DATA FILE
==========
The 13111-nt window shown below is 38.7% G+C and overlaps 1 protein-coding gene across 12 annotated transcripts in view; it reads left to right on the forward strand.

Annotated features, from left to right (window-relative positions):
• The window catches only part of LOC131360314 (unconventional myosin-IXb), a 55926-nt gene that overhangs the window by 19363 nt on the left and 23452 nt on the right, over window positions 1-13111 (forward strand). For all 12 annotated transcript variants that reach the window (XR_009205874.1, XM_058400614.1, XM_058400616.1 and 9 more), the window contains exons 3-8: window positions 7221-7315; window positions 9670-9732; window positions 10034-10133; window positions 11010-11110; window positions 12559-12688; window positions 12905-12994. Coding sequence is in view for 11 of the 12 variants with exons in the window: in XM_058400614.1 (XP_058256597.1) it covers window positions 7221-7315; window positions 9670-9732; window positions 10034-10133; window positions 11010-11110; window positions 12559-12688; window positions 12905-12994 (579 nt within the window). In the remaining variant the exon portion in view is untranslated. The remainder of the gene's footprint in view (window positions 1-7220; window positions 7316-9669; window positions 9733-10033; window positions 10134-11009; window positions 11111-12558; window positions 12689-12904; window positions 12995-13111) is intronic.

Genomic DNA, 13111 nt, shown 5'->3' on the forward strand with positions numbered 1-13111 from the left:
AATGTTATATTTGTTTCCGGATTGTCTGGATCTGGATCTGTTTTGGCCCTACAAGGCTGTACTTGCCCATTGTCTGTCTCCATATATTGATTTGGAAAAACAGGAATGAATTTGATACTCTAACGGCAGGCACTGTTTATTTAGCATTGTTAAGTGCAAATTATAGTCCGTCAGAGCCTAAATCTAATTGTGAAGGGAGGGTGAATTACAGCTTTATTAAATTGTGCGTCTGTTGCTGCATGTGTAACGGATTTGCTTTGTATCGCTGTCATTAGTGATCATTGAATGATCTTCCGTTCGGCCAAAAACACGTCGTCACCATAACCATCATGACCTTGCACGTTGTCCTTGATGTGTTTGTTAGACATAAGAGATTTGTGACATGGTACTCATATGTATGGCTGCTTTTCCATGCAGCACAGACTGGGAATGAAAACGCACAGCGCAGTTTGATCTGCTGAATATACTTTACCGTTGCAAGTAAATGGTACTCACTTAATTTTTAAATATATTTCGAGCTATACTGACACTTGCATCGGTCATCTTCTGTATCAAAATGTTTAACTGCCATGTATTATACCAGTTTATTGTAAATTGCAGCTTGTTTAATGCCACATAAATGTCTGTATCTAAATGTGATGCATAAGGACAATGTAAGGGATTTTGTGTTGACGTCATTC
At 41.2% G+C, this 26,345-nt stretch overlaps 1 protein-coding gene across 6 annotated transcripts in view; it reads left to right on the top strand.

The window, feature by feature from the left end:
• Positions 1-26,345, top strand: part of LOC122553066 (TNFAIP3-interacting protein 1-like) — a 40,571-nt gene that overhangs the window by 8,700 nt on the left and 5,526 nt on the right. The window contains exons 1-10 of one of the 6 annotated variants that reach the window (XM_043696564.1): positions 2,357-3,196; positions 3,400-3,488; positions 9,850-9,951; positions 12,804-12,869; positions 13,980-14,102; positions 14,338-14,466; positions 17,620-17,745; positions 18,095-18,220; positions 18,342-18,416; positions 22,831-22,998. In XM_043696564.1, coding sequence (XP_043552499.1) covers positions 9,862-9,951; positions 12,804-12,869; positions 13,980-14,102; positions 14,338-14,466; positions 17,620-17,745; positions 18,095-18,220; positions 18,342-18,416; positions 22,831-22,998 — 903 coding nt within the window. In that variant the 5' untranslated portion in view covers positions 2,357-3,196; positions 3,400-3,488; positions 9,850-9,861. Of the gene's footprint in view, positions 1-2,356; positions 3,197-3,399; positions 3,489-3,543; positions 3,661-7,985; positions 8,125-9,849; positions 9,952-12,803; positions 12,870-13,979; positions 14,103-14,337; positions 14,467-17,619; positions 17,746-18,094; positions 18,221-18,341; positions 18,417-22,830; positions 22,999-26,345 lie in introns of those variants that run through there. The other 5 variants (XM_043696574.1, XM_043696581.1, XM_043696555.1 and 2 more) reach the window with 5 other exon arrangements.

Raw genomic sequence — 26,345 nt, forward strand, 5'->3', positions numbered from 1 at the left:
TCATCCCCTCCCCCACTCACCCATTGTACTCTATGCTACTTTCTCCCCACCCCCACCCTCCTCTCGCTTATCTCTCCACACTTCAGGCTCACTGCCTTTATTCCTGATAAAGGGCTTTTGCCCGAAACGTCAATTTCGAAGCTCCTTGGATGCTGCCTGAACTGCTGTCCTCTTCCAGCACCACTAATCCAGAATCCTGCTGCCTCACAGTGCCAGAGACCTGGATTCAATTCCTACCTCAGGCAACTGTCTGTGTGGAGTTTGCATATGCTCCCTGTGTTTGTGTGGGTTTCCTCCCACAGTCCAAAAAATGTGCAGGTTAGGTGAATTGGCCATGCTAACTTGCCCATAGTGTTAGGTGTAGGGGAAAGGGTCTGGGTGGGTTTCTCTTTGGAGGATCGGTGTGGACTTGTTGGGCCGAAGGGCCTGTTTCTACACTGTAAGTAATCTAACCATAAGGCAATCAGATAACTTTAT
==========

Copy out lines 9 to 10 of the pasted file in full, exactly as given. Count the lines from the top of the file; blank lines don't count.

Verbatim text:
Raw genomic sequence — 26,345 nt, forward strand, 5'->3', positions numbered from 1 at the left:
TCATCCCCTCCCCCACTCACCCATTGTACTCTATGCTACTTTCTCCCCACCCCCACCCTCCTCTCGCTTATCTCTCCACACTTCAGGCTCACTGCCTTTATTCCTGATAAAGGGCTTTTGCCCGAAACGTCAATTTCGAAGCTCCTTGGATGCTGCCTGAACTGCTGTCCTCTTCCAGCACCACTAATCCAGAATCCTGCTGCCTCACAGTGCCAGAGACCTGGATTCAATTCCTACCTCAGGCAACTGTCTGTGTGGAGTTTGCATATGCTCCCTGTGTTTGTGTGGGTTTCCTCCCACAGTCCAAAAAATGTGCAGGTTAGGTGAATTGGCCATGCTAACTTGCCCATAGTGTTAGGTGTAGGGGAAAGGGTCTGGGTGGGTTTCTCTTTGGAGGATCGGTGTGGACTTGTTGGGCCGAAGGGCCTGTTTCTACACTGTAAGTAATCTAACCATAAGGCAATCAGATAACTTTAT